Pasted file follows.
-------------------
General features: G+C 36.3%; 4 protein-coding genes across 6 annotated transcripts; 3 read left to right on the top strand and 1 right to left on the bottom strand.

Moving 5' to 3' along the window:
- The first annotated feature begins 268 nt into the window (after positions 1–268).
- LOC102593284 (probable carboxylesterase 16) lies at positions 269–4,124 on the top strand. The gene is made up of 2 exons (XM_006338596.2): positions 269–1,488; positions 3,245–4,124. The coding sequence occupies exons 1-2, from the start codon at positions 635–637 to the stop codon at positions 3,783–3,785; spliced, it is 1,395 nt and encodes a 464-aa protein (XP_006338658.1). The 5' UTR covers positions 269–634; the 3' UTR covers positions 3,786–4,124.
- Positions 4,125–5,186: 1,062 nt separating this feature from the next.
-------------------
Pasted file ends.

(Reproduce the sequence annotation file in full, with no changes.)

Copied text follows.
General features: G+C 36.3%; 4 protein-coding genes across 6 annotated transcripts; 3 read left to right on the top strand and 1 right to left on the bottom strand.

Moving 5' to 3' along the window:
- The first annotated feature begins 268 nt into the window (after positions 1–268).
- LOC102593284 (probable carboxylesterase 16) lies at positions 269–4,124 on the top strand. The gene is made up of 2 exons (XM_006338596.2): positions 269–1,488; positions 3,245–4,124. The coding sequence occupies exons 1-2, from the start codon at positions 635–637 to the stop codon at positions 3,783–3,785; spliced, it is 1,395 nt and encodes a 464-aa protein (XP_006338658.1). The 5' UTR covers positions 269–634; the 3' UTR covers positions 3,786–4,124.
- Positions 4,125–5,186: 1,062 nt separating this feature from the next.